Any Bitter Thing by Monica Wood (2005)
After surviving a near-fatal accident, thirty-year-old Lizzy Mitchell faces a long road to recovery. She remembers little about the days she spent in and out of consciousness, save for one thing: She saw her beloved deceased uncle, Father Mike, the man who raised her in the rectory of his Maine church until she was nine, at which time she was abruptly sent away to boarding school. Was Father Mike an angel, a messenger from the beyond, or something more corporeal? Though her troubled marriage and her broken body need tending, Lizzy knows she must uncover the details of her accident-and delve deep into events of twenty years before, when whispers and accusations forced a good man to give up the only family he had.

Tuesday, November 2, 2010

A good Place to be



The Faithful Place
Tana French
Viking, 2010

Planning to run away with his girlfriend to London in the hopes of escaping poverty, Frank concludes he has been dumped when Rosie fails to join him and is astonished when Rosie's suitcase and evidence of foul play are discovered more than twenty years later.

This is third book in the Dublin Murder Squad series, but I hadn’t read the first two titles and didn’t notice anything missing in this one. Frank is not on the murder squad; he works undercover. It appears to me that each book in the series focuses on a different character who investigates the current case. Frank is an interesting choice with a compelling back story. He and his girlfriend wanted to escape their families when they were teens. Rosie’s father didn’t approve of Frank and Frank’s family had an abusive father. But when Frank went to their designated meeting spot, he found a note from Rosie that insinuated she had left without him. For twenty years, he assumed she had rejected him and this blow colored every decision he made since then. Rosie’s friends and family also assumed she had escaped their small neighborhood, some with hope that she made a life for herself, some with regret because they missed her so much. Imagine their shock and dismay when her remains turn up so many years later. Everyone who knew her had to revise their beliefs and assumptions regarding her disappearance and subsequent life after.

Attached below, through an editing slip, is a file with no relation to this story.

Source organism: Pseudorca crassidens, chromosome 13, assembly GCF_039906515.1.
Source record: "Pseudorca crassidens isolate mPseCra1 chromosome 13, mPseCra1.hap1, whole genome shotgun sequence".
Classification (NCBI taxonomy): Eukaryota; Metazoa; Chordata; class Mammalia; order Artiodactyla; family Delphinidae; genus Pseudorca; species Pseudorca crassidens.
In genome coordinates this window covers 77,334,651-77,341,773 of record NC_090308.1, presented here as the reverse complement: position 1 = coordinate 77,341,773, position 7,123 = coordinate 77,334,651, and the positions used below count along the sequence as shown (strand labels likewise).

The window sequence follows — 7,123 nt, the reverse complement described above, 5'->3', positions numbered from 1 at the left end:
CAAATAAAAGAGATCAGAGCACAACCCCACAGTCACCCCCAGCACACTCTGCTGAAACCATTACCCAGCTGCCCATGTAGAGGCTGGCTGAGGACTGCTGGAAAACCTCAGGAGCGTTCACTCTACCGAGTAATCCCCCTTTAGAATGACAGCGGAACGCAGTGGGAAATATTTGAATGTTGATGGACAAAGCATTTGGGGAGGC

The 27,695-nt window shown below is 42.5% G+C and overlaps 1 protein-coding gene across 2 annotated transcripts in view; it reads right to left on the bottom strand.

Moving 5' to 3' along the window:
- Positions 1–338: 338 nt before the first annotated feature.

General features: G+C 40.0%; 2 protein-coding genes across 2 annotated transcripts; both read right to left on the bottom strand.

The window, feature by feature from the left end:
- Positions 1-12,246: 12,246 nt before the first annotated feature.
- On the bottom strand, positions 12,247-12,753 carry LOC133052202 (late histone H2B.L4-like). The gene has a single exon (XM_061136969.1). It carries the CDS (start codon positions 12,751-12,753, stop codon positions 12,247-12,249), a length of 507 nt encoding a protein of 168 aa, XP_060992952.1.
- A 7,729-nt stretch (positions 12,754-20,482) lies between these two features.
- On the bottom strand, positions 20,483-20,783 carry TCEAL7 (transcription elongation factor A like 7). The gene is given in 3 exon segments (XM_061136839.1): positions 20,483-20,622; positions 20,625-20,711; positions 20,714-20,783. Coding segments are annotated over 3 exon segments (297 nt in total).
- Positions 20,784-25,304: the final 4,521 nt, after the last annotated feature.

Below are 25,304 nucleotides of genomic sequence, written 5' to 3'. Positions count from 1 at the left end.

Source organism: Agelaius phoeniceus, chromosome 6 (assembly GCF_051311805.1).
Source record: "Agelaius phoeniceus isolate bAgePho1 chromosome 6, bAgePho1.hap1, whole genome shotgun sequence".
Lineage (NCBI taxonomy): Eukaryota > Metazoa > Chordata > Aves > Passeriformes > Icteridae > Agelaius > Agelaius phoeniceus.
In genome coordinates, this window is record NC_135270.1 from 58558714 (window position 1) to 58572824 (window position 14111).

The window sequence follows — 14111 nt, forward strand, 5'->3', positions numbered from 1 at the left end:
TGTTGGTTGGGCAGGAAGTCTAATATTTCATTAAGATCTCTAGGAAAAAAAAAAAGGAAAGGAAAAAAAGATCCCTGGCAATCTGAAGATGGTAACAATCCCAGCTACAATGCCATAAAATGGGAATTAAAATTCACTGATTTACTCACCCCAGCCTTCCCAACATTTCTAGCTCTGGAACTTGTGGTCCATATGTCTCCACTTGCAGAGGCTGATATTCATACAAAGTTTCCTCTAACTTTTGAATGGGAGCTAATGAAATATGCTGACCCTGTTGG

This literary mystery has a strong sense of place. The neighborhood is close knit and has its own code. Family life means sacrificing privacy, freedom, and sometimes a personal life. Everyone comes home for Sunday dinner and no one snitches on anyone, no matter what. Good jobs are scarce and many are on the dole. I found all of this fascinating, including the special vocabulary and dialect from the Faithful Place neighborhood. This literary mystery is chock full of characters with personality and depth and motivation, but the mystery may be a little weak for true mystery fans. Even I could guess the killer before the ending of the book, but it didn’t matter in the long run. There was enough suspense for me even without the mystery element.

Rating:



Other books by this author:
In the Woods (2007) – Dublin Murder Squad #1
The Likeness (2008) – Dublin Murder Squad #2

Other titles you may like:
Oblivion by Peter Abrahams (2005)
Waking up in a hospital with much of his memory missing, Nick Petrov, a private investigator renowned for his ability to reclaim stolen children, pursues clues about his own life and discovers a link to a haunting murder case.

First Deadly Sin by Lawrence Sanders (1973)
A well-dressed man stalks the high-class neighborhoods of New York City. He is armed with an ice ax. His victims are strangers. And one cop, Captain Ed Delaney, must solve a series of bizarre murders that defy logic.

Bones to Ashes by Kathy Reichs (2007)
Discovering the skeleton of a young girl in the neighborhood of a childhood best friend who had gone missing thirty years earlier, Tempe Brennan investigates suspicions that victim and her friend are one and the same.

Wednesday, October 27, 2010

Sweet Dreams




Mr. Rosenblum Dreams in English
Natasha Solomons
Little, Brown, 2010

At the outset of World War II, Jack Rosenblum, his wife Sadie, and their baby daughter escape Berlin, bound for London. They are greeted with a pamphlet instructing immigrants how to act like "the English." Jack fully embraces learning to be British, but Sadie does not. The more Jack tries to assimilate, the more Sadie misses her family and the community she left behind. Jack acquires Saville Row suits and a Jaguar. He buys his marmalade from Fortnum & Mason and learns to list the entire British monarchy back to 913 A.D. He never speaks German, apart from the occasional curse. But Sadie stays at home, at first raising her daughter, and then puttering around the house, sometimes taking the time to reminisce with her box of photographs and mementos.